Persistent Right 4th Aortic Arch James Montgomery, DVM December 8, 2008
Acc # 98847 • Barley • Referred for vascular ring anomaly • 3 months old • Male • Mixed breed
Acc # 98847 • CT (acc # 98848) confirmed right-sided aortic arch • Also has left retroesophageal subclavian artery
Persistent Right 4th Aortic Arch (PRAA) • The best documented vascular ring anomaly in dogs and cats (approx. 95% of ring anomalies are PRAA) • Considered to have a familial tendency • Other, less common vascular anomalies include: • Persistent right or left subclavian arteries • Double aortic arch • Persistent right dorsal aorta • Left aortic arch and right ligamentum arteriosum • Aberrant intercostal arteries
PRAA Signalment • Puppies and kittens at time of weaning • German shepherds, Labrador retrievers, and Irish setters appear predisposed • Male and female fairly equally represented
PRAA Clinical Signs • Regurgitation of solid foods at weaning • Weight loss with failure to thrive despite a good appetite • Moist cough, dyspnea, fever – aspiration pneumonia common
Diagnostics • Survey thoracic radiographs • Esophageal body dilation cranial to the heart base • Barium esophagram • Confirm location of esophageal obstruction and severity of esophageal distension • Angiography • Confirm type and location of vascular anomaly prior to surgery • Esophagoscopy • Differentiate intraluminal stricture from extraluminal compression
Radiographic Findings • VD or DV radiographs • Trachea curving to the left rather than the right near the cranial border of the heart • Lateral radiographs • Ventral curvature of the trachea • Marked ventral curvature should prompt a thorough search for additional abnormalities • Retroesophageal left subclavian artery, double aortic arch • Focal narrowing of the trachea cranial to the heart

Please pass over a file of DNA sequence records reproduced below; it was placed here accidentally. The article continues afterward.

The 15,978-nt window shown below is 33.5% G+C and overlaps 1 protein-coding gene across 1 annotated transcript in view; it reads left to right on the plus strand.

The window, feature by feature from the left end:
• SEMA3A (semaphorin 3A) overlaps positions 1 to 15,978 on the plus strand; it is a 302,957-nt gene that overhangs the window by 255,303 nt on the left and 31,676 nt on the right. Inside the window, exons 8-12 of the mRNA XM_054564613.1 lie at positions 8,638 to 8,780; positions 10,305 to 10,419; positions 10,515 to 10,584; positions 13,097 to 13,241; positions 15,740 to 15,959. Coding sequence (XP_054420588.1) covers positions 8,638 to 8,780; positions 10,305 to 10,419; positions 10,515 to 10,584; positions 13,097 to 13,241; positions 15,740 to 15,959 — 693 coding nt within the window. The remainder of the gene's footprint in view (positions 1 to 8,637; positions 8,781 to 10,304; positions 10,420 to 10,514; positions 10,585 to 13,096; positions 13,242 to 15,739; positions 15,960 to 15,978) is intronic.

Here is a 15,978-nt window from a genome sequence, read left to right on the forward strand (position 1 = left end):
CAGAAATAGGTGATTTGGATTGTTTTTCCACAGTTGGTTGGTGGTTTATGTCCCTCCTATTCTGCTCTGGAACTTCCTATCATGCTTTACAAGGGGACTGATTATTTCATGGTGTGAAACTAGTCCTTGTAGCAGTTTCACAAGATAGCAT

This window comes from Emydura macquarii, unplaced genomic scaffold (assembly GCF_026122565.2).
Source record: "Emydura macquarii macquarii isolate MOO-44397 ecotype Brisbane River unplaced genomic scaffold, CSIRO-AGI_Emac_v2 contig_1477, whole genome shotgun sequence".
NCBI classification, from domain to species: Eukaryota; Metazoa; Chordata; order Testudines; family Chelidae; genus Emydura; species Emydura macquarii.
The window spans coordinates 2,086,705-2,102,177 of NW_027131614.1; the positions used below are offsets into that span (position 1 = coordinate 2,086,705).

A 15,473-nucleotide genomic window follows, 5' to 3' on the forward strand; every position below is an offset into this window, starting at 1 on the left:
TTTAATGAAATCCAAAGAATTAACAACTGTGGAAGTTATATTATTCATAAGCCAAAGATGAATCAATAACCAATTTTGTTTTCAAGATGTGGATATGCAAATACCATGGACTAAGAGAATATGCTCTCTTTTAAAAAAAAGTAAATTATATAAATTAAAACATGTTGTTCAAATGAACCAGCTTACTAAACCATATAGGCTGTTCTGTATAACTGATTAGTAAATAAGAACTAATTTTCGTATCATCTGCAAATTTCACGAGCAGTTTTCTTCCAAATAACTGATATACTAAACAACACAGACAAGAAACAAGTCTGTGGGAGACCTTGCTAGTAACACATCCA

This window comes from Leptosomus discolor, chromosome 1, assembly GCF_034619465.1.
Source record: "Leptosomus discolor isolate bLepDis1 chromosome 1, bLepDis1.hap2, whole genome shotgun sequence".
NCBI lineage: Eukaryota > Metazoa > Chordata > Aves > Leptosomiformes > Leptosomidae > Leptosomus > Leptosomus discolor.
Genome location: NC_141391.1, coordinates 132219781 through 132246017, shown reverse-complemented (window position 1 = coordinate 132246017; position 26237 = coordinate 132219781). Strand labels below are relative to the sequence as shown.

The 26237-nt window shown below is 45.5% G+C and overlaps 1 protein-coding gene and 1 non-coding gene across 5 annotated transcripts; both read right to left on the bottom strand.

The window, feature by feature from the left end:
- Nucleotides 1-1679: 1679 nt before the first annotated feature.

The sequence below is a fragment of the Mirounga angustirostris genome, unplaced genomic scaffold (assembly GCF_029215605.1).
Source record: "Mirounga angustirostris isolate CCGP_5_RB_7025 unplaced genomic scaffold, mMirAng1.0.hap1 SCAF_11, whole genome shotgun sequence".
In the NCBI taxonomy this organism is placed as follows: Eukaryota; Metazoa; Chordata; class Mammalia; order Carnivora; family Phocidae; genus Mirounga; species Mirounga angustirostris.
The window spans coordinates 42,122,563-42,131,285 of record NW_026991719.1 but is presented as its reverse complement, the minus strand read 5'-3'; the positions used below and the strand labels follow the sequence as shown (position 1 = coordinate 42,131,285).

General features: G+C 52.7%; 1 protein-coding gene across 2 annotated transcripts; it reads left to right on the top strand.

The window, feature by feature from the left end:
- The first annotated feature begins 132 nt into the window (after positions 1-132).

Differentials • Vascular ring anomalies should be differentiated from: • Congenital idiopathic megaesophagus • Esophageal foreign body • Cricopharyngeal dysphagia
PRAA • Congenital defect in development of the aortic arches • Right 4th aortic arch develops into the aorta rather than the Left 4th aortic arch • Results in esophagus passing to the left of the aorta instead of the right • Esophagus ringed by: • Aorta • Ligamentum arteriosum • Pulmonary trunk • Base of heart
PRAA Buchanan, JVIM 2004
Embryology • Two 3rd aortic arches give rise to the common carotid arteries • Left 4th aortic arch becomes the aorta • 6th aortic arch gives rise to the pulmonary trunk and pulmonary arteries
Associated Vascular Anomalies • Buchanan, JVIM 2004 • 52 dogs with PRAA • 17 (33%) also had retroesophageal left subclavian artery • 6 had PDA • 6 had double aortic arches with atretic left arch • 6 had persistent left cranial vena cava • 3 had a left hemiazygos vein • 2 had PRAA and generalized megaesophagus
Treatment • Surgical ligation and transection of the ligamentum arteriosum • If atretic left aortic arch is present, must transect this as well to relieve esophageal obstruction • Treatment of aspiration pneumonia (if present) • If not diagnosed early, progressive esophageal dilation causes irreversible myenteric nerve degeneration and esophageal hypomotility.
References • Buchanan JW. Tracheal Signs and Associated Vascular Anomalies in Dogs with Persistent Right Aortic Arch. J Vet Intern Med 2004; 18:510-4. • Jergens AE. Diseases of the Esophagus. In Ettinger SJ, Feldman EC, eds. Textbook of Veterinary Internal Medicine, 6thed (St. Louis, MO: Elsevier Saunders, 2005) pp. 1306-7. • Pasquini C, et al. Anatomy of Domestic Animals, 9thed (Pilot Point, TX: Sudz Publishing, 1997) pp. 390-2.